Searching over 5,500,000 cases.

Buy This Entire Record For $7.95

Official citation and/or docket number and footnotes (if any) for this case available with purchase.

Learn more about what you receive with purchase of this case.

State v. Leckis

New Jersey Superior Court, Appellate Division

Decided: June 10, 1963.


Goldmann, Freund and Foley.

Per Curiam

[79 NJSuper Page 480] Defendant appeals the County Court's denial of his application for a writ of habeas corpus. Our analysis of his pro se brief indicates that he relies upon the following grounds: (1) he was not represented by counsel, nor informed by the court of his right to counsel; (2) he was not explicitly and definitively informed of the serious nature of the crime charged (atrocious assault and battery); (3) sentence was imposed without the benefit of a presentence investigation and report, as required by R.R. 3:7-10(b); (4) the proceedings resulting in his conviction were characterized by unwarranted

[79 NJSuper Page 481]

haste, passion and prejudice, and finally, (5) the 6 1/2-7-year State Prison sentence imposed was excessive.

On June 22, 1961 defendant was arrested on the complaint of a state trooper charging him with atrocious assault and battery upon his father, John Leckis. After arraignment before the local magistrate, he was lodged in the county jail. While in jail he executed Criminal Form 13A, "Statement of Defendant." The signature to the statement is admittedly defendant's, but the answers to the several questions in the form are in another handwriting, apparently that of the county detective who witnessed the statement. The answers indicate that defendant was unable to afford the services of an attorney but was aware of his right to have the court assign one to represent him. The answer to the question whether defendant wanted the court to assign such an attorney was "No." Defendant answered "Yes" to the questions inquiring whether he had voluntarily signed a waiver of indictment and trial by jury, and also whether he understood the nature of the offense charged, stated as "A.A. & Battery." The answer to the question whether any promises had been made as to the sentence he would receive was "No." Finally, as to how defendant intended to plead, the answer was "Guilty."

On June 26 defendant also signed a waiver of indictment and trial by jury (Criminal Form 6) wherein it was stated he was charged with atrocious assault and battery in violation of N.J.S. 2A:90-1, the waiver being witnessed by the same county detective.

Thereafter, on June 30, an accusation was brought against defendant (Criminal Form 13) alleging that on June 22 he "did commit an atrocious assault and battery upon John Leckis, by atrociously striking, beating, lacerating and wounding him," in violation of N.J.S. 2A:90-1. On the same day defendant was brought before the County Court judge for plea and sentence. In the meantime, the county probation department had on June 29 prepared a "Social Investigation" report, apparently in light of defendant's execution of Criminal Form 13A and the waiver of indictment and trial by jury.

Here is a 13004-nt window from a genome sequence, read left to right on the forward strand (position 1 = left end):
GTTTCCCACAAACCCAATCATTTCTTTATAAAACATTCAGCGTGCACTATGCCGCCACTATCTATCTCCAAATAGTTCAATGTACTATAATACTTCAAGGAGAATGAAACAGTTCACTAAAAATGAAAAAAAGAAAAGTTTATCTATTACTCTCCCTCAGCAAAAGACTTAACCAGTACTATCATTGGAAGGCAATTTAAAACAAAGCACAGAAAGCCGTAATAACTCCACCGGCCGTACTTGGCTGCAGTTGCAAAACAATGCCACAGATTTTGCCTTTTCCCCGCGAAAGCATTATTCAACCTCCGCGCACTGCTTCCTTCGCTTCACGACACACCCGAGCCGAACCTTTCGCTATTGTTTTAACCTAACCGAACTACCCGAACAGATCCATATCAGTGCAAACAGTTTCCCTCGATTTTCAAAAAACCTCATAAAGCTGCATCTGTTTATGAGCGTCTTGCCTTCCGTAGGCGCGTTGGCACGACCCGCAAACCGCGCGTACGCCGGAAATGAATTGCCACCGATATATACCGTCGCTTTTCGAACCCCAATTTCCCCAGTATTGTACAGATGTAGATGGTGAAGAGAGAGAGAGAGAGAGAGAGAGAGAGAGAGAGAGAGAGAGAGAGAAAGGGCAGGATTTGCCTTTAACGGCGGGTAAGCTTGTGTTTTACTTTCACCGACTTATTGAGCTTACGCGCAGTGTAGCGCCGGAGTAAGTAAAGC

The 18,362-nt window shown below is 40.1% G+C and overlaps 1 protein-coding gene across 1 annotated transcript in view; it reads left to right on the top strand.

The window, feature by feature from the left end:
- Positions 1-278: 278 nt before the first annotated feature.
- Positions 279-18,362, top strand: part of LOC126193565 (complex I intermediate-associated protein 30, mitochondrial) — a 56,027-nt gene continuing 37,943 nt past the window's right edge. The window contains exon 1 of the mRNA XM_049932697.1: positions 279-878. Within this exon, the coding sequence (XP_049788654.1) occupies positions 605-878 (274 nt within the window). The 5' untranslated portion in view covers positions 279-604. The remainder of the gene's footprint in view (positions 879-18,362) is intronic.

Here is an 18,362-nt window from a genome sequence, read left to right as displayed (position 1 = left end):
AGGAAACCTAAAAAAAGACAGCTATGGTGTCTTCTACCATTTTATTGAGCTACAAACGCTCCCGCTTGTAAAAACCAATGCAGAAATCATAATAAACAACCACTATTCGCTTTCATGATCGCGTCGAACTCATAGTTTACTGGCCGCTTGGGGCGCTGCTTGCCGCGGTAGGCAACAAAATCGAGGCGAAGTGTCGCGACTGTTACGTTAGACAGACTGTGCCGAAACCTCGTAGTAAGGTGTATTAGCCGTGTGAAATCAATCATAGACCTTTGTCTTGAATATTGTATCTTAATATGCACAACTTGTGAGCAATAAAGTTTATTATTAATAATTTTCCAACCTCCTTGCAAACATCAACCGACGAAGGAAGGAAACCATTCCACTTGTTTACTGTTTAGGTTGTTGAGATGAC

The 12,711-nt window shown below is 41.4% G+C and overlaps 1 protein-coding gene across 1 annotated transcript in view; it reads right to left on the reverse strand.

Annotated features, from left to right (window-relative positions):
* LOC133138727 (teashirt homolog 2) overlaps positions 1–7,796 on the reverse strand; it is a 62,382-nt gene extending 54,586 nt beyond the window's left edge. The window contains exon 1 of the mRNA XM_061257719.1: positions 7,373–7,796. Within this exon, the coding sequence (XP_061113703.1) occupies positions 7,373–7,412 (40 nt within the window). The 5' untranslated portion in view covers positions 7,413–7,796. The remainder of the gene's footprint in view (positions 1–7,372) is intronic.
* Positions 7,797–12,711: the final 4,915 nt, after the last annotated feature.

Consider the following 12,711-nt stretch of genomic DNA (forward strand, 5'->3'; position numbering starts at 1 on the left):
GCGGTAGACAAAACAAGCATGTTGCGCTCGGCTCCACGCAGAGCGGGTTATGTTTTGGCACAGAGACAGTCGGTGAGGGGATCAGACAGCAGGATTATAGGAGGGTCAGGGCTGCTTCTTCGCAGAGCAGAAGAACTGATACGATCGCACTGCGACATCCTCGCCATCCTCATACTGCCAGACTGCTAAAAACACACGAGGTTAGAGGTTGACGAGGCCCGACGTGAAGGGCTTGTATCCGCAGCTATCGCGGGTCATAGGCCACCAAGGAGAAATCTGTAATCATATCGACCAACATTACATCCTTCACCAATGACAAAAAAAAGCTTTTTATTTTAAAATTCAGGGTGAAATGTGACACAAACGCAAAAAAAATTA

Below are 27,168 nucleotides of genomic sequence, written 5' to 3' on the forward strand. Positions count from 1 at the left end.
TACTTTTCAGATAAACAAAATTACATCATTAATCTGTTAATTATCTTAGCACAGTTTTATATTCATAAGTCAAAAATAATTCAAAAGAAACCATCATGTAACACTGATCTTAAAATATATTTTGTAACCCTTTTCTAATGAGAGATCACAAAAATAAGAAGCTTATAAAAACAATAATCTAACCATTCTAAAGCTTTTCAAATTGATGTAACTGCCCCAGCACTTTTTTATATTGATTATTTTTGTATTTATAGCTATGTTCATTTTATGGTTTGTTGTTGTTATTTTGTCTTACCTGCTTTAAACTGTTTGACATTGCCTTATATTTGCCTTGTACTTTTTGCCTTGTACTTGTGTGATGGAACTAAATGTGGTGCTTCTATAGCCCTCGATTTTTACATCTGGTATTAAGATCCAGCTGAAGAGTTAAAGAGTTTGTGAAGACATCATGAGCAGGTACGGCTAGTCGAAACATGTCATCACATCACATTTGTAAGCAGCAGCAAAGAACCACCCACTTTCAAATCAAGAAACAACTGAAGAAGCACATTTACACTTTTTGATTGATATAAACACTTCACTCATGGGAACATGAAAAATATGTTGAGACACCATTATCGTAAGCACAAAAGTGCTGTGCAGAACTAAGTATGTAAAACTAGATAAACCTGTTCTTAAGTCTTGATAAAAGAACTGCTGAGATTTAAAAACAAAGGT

[79 NJSuper Page 482]

What happened when defendant appeared for plea and sentence is illuminating. The prosecutor read the accusation in full. The judge, addressing defendant, then asked, "Mr. Leckis, you have decided, as I understand it now, that you do not want an attorney to represent you; is that correct?" and defendant answered, "Exactly." The following colloquy ensued:

"THE COURT: Do you understand the charge which the Prosecutor has read to you, of atrocious assault and battery upon your father, John Leckis? Do you understand the charge?

THE DEFENDANT: I don't know what the charge would be, sir.

THE COURT: Well, do you want to read that part again? It is perfectly plain.

[PROSECUTOR]: Did commit an atrocious assault and battery upon John Leckis, by atrociously striking, beating and lacerating and wounding him.


THE COURT: What you now say is 'No, sir?'

THE DEFENDANT: I did not strike him.

THE COURT: You didn't touch him at all?

THE DEFENDANT: I pushed him.

THE COURT: Do you plead guilty or not guilty?



THE DEFENDANT: I plead guilty."

The prosecutor stated that he was not sure the court should accept the plea "if there is any doubt in this man's mind that the man he struck was his father."

At this point the judge asked defendant how far he had gotten in school, and the reply was eighth grade. The judge then said:

"THE COURT: Do you understand now what the Prosecutor has read? You are charged with striking your father, hitting him. Do you understand that?


THE COURT: Do you plead guilty or not guilty?


THE COURT: The plea of guilty may be entered. Is there anything you would like to say to the Court before sentence is passed?

THE DEFENDANT: Could I explain what happened?

THE COURT: Say whatever you please, sir."

[79 NJSuper Page 483]